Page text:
The speed of the latter will no doubt prevent clicking when the gate opens, but could prove to be a touch too retarded for retaining the attacks of percussive sounds.
Above the description of each knob, a violet strip clearly divides the controls for each gate. Below each gate are three LEDs which indicate when it is open, closed or if the key trigger input is being used. The key trigger LED is somewhat misleading as it will light whenever there is a jack inserted into it. This may prove to be a problem if this unit is to be wired into a patchbay, as the jack will switch the gate into external key mode.

Trying a number of normalizing combinations with both stereo and mono jacks didn't succeed in extinguishing the external key trigger LED. This, combined with the minimal functions and the external 24volt AC PSU, suggests that Aphex do not consider this unit suitable for use with a patchbay in a semi-pro environment.

This approach is emphasised still further by the limited range control. It's a single button that toggles a gate's attenuation by 90dB or 6dB. You can either gate or have a light pseudo-expansion of the signals that enter the Model 105, and that's it. There's nothing in between, and no stereo linking available.

In use

In isolation, the -6dB range isn't very appealing. The manual suggests that if used on microphones in a multiple PA conference situation, then feedback can be reduced " as much as 50%.". I was unable to test it in this context, but I did find that being able to pronounce signals (such as snare and bass drums within a loop) with this setting actually worked quite well when heard with the rest of the song, despite initial misgivings about its effect.

The threshold control caters for signals from -50dB to +20dB and careful adjustment of this control allayed my fears about the attack time on percussive sounds. A longer hold time would have been preferable, especially on awkward sustained sounds - altering the release values to compensate defeats the object of using a gate! The release time itself is variable from 100mS (although the front panel says 150mS) to 4secs, and the gate closed swiftly enough for this relatively slow setting to be acceptable.

+4dB or -10dB operation is available on all four channels


The Aphex 105 is a simple but effective gating workhorse, which was never designed to work the same kind of miracles as its big brother the 622 or the industry standard, the Drawmer 201s. The unit gets remarkably hot around the AC input, to the point where it is uncomfortable to touch. So don't rack it up next to a Proteus or you'll melt the thing!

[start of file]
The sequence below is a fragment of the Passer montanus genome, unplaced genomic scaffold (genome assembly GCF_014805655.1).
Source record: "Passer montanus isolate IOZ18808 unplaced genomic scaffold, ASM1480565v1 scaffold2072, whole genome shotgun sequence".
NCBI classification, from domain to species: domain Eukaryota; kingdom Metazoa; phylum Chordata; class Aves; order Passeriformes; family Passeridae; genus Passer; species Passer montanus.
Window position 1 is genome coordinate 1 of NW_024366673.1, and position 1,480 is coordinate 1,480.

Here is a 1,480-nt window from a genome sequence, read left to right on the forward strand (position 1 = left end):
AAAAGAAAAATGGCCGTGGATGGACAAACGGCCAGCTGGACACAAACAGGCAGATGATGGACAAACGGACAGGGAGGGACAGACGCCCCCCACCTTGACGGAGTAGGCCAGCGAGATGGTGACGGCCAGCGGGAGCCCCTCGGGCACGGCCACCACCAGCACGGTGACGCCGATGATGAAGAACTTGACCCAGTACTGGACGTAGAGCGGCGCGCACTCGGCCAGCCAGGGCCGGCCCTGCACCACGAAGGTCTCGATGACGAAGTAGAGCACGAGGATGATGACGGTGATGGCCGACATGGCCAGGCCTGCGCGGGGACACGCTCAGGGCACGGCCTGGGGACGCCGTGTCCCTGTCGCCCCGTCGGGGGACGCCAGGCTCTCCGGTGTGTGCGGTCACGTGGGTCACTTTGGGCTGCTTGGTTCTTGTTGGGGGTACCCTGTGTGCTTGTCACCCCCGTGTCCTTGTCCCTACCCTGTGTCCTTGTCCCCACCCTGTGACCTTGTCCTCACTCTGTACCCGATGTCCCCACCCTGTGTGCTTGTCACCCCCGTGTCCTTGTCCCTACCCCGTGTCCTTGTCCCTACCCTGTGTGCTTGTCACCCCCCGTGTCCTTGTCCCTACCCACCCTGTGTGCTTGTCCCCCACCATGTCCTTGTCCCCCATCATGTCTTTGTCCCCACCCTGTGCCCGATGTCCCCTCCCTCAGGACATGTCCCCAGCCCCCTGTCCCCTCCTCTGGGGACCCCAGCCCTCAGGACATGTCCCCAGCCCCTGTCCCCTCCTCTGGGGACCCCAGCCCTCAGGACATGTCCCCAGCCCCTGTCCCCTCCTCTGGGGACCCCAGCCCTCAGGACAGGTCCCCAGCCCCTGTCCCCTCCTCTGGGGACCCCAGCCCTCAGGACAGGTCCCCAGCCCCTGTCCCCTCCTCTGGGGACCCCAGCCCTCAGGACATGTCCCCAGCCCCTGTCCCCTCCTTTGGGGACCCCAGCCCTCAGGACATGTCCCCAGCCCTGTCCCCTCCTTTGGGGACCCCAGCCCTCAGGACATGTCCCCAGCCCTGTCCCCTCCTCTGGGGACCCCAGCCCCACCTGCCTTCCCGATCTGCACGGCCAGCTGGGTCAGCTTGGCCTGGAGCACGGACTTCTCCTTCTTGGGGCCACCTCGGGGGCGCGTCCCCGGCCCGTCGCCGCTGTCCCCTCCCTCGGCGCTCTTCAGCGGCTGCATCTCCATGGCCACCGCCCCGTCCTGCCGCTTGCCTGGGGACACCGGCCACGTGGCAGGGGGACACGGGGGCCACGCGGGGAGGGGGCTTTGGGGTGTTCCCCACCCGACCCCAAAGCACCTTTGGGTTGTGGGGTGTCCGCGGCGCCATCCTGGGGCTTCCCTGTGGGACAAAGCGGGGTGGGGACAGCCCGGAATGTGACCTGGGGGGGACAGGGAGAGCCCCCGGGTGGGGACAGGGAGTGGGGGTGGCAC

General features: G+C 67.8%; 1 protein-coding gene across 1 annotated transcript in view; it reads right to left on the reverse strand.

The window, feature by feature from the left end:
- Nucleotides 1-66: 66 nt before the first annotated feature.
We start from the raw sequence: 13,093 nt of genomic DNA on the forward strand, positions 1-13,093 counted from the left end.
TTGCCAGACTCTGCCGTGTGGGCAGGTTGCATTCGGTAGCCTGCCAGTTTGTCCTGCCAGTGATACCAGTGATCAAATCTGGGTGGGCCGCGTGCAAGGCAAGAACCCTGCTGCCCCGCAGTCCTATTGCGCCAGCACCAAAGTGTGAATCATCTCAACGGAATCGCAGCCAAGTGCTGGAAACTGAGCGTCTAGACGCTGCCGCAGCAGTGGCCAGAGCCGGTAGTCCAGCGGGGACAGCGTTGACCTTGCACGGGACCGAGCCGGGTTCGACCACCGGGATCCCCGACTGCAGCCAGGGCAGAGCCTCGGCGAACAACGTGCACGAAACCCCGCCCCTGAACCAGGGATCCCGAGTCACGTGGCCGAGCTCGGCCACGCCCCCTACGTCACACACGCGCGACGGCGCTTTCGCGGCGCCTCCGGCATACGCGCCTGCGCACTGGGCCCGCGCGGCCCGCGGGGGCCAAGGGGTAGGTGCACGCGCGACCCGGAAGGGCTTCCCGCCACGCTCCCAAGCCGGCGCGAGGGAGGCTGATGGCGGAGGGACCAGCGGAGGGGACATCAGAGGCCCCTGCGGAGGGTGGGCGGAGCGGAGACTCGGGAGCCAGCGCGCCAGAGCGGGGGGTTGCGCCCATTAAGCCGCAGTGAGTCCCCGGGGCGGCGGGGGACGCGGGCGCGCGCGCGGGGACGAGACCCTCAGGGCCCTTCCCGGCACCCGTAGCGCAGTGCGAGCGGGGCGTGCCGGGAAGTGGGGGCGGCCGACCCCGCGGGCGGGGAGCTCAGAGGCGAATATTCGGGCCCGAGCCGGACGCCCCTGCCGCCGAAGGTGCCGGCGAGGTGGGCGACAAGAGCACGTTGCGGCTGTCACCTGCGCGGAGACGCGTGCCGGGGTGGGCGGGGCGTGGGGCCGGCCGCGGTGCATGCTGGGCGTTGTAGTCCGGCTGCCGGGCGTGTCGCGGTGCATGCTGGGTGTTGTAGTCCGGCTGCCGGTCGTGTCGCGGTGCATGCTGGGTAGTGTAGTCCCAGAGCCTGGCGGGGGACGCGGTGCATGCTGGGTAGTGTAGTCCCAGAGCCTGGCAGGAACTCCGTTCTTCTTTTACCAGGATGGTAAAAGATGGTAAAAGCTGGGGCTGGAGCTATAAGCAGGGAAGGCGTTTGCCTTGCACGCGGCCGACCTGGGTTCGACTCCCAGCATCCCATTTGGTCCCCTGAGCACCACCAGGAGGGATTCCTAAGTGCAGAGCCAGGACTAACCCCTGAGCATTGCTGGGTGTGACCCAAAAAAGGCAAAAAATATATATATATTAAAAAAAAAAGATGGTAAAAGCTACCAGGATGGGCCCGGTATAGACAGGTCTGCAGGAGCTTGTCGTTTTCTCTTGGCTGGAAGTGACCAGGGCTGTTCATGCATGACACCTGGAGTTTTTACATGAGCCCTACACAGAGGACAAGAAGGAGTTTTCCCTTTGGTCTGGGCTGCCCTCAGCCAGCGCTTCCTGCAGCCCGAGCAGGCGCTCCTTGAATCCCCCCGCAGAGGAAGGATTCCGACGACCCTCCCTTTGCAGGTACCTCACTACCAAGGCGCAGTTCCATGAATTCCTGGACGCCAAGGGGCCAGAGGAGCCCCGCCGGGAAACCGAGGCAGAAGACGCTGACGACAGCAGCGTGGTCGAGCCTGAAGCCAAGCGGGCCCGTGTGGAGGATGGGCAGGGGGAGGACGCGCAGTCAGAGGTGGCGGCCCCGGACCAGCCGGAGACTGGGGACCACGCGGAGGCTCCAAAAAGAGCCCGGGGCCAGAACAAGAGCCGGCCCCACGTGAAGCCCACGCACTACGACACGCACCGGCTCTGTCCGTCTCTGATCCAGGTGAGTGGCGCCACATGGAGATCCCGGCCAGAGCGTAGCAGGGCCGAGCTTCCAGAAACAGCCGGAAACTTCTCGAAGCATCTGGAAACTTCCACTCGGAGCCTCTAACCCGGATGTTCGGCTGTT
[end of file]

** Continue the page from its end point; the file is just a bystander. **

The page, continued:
A stereo link option and the ability to bypass the gate (and the key trigger) would have been welcome implementations, but I suppose it complicates matters. After all, it's easy and simple to use, and makes the difference between dodgy and decent demos for the non-automated home recording enthusiast.

The essentials...

Price: £410 inc VAT

More from: Stirling Audio, (Contact Details)

Their spec

No. of channels: Four
Frequency response ±0.1 dB: 17Hz to 20kHz
THD @ 1kHz: 0.005%
Crosstalk rejection: Better than 90dB 20Hz to 20kHz
Attack rate: 200pSec to 120mSec
Hold range: 1mSec to 1Sec
Release rate: 100mSec to 4Sec
Threshold Span: -50dB to +20dB
Dimensions: 482mm x 44.4mm x 132mm
Net Weight: 2.27kg

On the RE:MIX CD

The Aphex 105 is one of the noisegates Bob Dormon uses in his noise gating tutorial on this month's CD.

- Noise-gating tutorial.mp3

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Three of a kind

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Publisher: The Mix - Music Maker Publications (UK), Future Publishing.

The current copyright owner/s of this content may differ from the originally published copyright notice.
More details on copyright ownership...


The Mix - Aug 1994

Donated by: Colin Potter

Coverdisc: Mike Gorman

Control Room

Gear in this article:

Studio/Rack FX > Aphex > 105 Four Channel Gate

Gear Tags:


On The Re:Mix CD:

36 Noise-gating tutorial

This disk has been archived in full and disk images and further downloads are available at - Re:Mix #2.

Review by Bob Dormon

Previous article in this issue:

> Three of a kind

Next article in this issue:

> JBL MR825